A leading youth of the March 1848 revolution, Dániel Irányi was born in the Northern-most tip of historical Hungary in Toporc (Toporec, Slovakia) within Szepes County. Born with the name Dániel Halbschuh he studied in the towns and cities of northern Hungary Eperjes (Prešov, Slovakia), Késmárk (Kežmarok, Slovakia) and Rozsnyó (Rožňava, Slovakia) before arriving in Budapest. The memorial erected in 1901 was designed by the sculptor Ede Kallós and the architects Zoltán Bálint and Lajos Jámbor.
Ágoston Trefort's grave (Balázs Both/pestbuda.hu)
Homonna lies in the eastern reaches of Upper Hungary near Kassa (Košice, Slovakia) and Eperjes. The small settlement in Zemplén county was where Ágoston Trefort, former Minister for Education and Religion and President of the Hungarian Academy of Sciences was born in 1817. The family grave is marked with a simple obelisk.
The tomb of János Arany by Alajos Strobl, 1885 (Photo Balázs Both/pestbuda.hu)
János Arany, one of Hungary's greatest poets, was born in Nagyszalonta (Salonta, Romania) what once was the Partium. While today the Partium is often classified as a part of Transylvania, it is in fact more a continuation of the Great Plain. Nagyszalonta has always been a centre of Hungarian culture. It is here that the hero, Miklós Toldi, immortalised in verse by János Arany, lived in the 14th century, and the city was home to many Hungarian greats, from János Arany to István Sinka.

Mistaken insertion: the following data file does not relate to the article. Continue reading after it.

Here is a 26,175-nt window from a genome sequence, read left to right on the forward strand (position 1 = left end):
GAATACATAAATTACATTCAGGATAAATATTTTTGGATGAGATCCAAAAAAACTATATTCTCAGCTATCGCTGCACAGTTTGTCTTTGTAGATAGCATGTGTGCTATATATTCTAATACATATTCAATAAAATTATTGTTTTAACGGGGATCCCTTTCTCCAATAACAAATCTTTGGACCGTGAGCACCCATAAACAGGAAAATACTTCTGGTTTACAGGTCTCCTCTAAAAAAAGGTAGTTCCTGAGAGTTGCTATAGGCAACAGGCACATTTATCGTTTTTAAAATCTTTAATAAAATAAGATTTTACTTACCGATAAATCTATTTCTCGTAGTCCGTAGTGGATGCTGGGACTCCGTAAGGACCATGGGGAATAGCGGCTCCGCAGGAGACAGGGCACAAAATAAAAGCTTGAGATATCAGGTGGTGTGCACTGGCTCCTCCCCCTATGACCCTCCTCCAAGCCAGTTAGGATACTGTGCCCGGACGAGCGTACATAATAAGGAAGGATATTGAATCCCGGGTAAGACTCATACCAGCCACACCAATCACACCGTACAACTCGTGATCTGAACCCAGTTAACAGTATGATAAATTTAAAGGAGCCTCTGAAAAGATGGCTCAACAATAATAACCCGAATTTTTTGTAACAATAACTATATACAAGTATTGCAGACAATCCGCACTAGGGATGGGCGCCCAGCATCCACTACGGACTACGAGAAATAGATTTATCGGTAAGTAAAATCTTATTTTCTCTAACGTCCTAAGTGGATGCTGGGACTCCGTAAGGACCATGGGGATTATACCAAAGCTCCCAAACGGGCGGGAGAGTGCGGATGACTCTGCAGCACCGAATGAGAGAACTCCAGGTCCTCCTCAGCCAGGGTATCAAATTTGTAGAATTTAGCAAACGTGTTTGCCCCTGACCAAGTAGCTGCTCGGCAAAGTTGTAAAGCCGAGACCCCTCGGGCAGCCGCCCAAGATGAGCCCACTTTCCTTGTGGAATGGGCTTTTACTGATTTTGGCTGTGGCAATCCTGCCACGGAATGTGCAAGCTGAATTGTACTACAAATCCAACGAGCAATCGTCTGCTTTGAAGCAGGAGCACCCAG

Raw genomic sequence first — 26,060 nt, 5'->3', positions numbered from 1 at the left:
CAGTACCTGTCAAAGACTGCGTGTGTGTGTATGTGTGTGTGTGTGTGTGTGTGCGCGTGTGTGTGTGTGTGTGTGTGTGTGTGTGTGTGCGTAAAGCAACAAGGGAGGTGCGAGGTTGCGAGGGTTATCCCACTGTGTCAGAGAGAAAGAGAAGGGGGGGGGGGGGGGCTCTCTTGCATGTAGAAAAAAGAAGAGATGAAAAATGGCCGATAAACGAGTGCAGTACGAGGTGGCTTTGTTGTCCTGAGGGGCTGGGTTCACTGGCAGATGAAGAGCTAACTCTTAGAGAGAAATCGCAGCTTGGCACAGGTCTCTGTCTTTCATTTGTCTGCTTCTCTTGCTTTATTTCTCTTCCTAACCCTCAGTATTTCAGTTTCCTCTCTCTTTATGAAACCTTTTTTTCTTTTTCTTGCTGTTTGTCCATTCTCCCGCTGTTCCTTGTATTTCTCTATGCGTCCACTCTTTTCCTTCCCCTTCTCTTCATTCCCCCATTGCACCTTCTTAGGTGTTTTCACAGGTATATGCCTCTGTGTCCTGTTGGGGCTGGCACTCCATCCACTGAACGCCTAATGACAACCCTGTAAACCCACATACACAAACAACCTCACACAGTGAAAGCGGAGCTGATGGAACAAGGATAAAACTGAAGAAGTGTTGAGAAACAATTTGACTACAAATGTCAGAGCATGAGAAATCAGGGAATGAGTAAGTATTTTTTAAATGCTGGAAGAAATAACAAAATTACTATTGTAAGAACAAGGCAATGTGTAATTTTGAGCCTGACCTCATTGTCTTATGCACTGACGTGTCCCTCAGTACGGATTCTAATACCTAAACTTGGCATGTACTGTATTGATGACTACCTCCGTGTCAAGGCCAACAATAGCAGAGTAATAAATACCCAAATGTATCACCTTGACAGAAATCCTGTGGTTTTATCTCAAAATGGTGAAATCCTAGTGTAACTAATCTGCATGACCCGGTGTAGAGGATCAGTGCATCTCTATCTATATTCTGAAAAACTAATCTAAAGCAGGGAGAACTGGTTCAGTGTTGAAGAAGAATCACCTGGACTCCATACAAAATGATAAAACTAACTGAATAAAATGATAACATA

Endre Ady's tomb – the work of sculptor Géza Csorba was erected in 1930 (Photo: Balázs Both/pestbuda.hu)
Another great poet was also born in the Partium: Endre Ady. The poetic genius was born in Érmindszent (the village was later renamed in honour of the poet and is called Ady Endre in Romania to the present day) and lived in Nagyvárad (Oradea) for years. The tomb was erected in 1930 following plans by Géza Csorba.